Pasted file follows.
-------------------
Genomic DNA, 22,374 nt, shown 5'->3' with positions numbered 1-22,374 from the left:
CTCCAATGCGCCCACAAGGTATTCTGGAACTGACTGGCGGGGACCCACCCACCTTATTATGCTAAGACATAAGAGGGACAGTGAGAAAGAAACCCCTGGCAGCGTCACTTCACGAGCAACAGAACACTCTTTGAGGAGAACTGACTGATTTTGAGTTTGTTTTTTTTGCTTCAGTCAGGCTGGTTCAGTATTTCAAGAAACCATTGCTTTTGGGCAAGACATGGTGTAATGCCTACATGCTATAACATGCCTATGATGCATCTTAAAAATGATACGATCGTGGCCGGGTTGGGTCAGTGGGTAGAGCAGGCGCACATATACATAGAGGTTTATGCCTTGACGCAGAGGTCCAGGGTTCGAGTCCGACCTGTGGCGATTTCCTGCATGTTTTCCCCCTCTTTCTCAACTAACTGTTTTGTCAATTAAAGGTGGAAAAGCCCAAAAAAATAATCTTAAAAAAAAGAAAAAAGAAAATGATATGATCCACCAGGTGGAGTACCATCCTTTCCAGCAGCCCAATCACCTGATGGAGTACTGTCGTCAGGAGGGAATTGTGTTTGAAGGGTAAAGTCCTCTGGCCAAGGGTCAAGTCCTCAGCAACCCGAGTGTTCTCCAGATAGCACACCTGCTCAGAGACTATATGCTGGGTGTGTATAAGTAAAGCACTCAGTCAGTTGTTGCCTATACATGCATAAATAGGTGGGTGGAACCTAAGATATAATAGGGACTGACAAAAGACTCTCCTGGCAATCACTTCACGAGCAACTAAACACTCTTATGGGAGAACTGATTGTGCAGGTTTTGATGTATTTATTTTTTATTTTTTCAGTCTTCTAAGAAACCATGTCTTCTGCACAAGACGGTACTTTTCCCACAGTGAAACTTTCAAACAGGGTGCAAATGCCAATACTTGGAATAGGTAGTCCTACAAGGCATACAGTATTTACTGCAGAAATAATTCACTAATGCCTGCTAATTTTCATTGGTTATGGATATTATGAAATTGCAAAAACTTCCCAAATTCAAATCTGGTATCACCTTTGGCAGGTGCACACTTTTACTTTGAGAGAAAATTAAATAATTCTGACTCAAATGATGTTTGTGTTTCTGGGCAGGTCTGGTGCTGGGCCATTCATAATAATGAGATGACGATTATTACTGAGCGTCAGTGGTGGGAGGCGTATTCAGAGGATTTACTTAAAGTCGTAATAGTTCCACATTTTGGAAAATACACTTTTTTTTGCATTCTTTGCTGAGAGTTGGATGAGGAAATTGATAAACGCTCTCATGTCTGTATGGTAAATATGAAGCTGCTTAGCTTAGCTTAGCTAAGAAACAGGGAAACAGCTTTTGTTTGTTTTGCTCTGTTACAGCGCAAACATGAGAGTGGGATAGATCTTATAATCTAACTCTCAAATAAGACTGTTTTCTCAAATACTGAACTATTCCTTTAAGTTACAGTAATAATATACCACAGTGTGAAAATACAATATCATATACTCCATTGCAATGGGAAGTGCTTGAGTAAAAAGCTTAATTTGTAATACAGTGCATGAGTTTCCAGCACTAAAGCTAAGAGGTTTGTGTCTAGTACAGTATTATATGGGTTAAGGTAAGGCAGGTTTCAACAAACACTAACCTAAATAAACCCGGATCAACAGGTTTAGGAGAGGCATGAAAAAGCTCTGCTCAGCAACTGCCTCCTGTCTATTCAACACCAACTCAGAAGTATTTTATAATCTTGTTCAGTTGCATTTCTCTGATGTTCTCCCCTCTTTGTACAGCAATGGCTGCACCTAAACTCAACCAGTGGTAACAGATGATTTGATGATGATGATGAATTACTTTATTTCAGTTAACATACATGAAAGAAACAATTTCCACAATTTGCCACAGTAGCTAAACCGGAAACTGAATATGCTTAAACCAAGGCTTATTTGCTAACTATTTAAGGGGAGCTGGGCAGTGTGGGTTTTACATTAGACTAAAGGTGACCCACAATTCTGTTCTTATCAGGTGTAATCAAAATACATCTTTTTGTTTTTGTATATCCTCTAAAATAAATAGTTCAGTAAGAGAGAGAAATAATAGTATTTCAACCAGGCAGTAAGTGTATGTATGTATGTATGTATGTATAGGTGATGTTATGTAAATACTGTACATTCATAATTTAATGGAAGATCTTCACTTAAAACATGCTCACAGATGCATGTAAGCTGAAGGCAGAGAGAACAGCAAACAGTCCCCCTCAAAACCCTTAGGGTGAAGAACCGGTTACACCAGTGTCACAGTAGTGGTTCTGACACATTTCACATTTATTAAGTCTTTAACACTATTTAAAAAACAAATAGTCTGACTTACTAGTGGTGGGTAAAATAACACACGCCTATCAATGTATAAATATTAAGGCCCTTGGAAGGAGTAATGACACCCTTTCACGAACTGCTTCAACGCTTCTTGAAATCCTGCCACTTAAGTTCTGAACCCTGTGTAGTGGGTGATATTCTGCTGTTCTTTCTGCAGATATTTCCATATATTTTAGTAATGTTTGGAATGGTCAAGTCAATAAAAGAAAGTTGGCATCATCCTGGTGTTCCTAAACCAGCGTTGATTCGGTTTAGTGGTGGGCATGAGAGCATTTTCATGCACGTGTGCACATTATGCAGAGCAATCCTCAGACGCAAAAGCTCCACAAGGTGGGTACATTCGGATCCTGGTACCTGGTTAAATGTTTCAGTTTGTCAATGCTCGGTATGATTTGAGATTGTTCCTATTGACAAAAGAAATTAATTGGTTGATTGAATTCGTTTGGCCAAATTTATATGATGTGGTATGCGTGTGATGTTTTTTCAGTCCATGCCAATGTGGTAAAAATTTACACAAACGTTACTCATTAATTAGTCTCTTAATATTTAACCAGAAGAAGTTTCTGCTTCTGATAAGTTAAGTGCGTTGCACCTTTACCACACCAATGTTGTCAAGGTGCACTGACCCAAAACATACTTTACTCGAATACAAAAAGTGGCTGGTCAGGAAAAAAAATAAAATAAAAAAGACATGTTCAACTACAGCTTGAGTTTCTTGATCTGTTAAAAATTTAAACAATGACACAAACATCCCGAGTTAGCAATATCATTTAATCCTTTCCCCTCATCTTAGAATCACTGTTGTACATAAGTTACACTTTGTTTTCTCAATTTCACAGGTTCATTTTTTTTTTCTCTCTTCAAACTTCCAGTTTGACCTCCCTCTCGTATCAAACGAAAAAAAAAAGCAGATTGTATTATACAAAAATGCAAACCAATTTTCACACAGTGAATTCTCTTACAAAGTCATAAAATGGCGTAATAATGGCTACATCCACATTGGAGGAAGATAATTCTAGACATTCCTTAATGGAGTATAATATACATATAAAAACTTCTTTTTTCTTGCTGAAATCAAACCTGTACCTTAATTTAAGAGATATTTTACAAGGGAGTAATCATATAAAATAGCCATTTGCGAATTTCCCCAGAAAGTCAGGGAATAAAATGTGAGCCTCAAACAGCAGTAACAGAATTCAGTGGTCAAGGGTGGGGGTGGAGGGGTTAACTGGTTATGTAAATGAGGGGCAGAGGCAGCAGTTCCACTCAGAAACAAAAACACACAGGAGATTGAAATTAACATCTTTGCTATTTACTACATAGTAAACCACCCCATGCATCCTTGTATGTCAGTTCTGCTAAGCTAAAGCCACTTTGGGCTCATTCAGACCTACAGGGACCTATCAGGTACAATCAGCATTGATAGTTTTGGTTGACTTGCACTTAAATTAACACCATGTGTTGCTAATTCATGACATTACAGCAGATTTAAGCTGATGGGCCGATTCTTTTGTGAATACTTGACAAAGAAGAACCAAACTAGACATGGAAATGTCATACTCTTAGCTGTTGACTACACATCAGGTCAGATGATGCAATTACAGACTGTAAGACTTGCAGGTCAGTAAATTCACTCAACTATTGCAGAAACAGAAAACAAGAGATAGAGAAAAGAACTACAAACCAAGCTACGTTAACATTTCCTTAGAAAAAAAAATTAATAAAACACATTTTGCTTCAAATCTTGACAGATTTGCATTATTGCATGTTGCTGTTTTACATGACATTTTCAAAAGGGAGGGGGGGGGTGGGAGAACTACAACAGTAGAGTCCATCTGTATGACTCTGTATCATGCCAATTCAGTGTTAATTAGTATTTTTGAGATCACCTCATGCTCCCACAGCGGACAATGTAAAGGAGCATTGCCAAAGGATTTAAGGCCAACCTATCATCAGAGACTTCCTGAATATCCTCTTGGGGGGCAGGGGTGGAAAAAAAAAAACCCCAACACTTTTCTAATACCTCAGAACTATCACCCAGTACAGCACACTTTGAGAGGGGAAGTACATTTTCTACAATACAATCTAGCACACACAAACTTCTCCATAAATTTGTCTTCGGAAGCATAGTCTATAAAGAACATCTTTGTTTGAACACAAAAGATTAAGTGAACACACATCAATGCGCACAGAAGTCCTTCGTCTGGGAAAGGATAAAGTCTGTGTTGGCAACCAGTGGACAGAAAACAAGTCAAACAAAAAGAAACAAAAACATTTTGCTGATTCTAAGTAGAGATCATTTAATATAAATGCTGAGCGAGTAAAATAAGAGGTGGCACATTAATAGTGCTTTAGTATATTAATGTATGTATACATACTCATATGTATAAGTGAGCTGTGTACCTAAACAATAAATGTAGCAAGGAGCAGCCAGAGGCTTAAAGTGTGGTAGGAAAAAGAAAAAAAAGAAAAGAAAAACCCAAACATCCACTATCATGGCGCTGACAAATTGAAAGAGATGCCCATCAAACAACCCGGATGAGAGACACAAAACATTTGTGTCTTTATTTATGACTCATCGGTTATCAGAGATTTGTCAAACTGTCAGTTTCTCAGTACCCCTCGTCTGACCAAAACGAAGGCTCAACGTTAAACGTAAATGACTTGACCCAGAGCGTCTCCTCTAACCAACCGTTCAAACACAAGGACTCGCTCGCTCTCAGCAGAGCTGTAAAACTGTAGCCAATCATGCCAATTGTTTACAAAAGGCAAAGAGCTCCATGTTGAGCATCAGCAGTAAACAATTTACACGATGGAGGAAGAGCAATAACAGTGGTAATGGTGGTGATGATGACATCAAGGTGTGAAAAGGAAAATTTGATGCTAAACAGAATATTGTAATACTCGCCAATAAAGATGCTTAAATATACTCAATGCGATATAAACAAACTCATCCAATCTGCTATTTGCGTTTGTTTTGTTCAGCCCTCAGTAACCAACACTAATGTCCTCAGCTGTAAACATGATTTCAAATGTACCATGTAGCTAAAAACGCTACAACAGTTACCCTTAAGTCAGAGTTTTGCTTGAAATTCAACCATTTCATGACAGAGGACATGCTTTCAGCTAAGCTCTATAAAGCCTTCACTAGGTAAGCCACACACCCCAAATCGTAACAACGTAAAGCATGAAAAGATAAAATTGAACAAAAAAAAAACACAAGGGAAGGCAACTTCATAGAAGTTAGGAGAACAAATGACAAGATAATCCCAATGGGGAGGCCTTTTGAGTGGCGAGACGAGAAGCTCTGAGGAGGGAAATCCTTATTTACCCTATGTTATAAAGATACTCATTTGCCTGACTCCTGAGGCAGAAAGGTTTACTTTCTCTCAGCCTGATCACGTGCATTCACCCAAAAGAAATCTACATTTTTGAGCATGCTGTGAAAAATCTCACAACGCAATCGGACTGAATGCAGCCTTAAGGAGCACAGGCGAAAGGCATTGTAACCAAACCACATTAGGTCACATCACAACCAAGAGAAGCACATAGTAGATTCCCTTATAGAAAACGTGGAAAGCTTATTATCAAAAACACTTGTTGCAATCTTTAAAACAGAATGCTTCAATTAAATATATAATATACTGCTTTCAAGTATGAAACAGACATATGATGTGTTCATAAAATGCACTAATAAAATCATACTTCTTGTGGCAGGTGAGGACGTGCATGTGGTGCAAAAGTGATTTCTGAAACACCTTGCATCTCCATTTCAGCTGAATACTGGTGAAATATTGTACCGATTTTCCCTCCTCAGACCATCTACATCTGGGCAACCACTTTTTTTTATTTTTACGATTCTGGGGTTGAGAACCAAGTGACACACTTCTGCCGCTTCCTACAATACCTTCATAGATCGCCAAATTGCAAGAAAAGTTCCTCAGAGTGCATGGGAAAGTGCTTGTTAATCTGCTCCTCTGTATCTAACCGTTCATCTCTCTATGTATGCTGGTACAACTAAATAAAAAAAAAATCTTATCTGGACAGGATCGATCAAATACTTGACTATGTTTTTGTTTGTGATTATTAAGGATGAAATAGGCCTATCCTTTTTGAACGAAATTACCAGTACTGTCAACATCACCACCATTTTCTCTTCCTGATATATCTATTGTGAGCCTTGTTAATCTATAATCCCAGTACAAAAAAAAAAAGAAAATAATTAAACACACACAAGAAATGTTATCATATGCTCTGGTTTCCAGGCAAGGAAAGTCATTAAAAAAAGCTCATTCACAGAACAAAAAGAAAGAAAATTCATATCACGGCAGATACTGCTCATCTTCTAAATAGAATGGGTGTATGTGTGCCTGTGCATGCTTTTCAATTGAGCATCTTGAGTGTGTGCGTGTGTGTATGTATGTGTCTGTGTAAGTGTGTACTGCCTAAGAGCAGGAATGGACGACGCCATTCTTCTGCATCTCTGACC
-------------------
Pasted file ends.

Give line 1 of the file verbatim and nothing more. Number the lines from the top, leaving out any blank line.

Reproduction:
Genomic DNA, 22,374 nt, shown 5'->3' with positions numbered 1-22,374 from the left: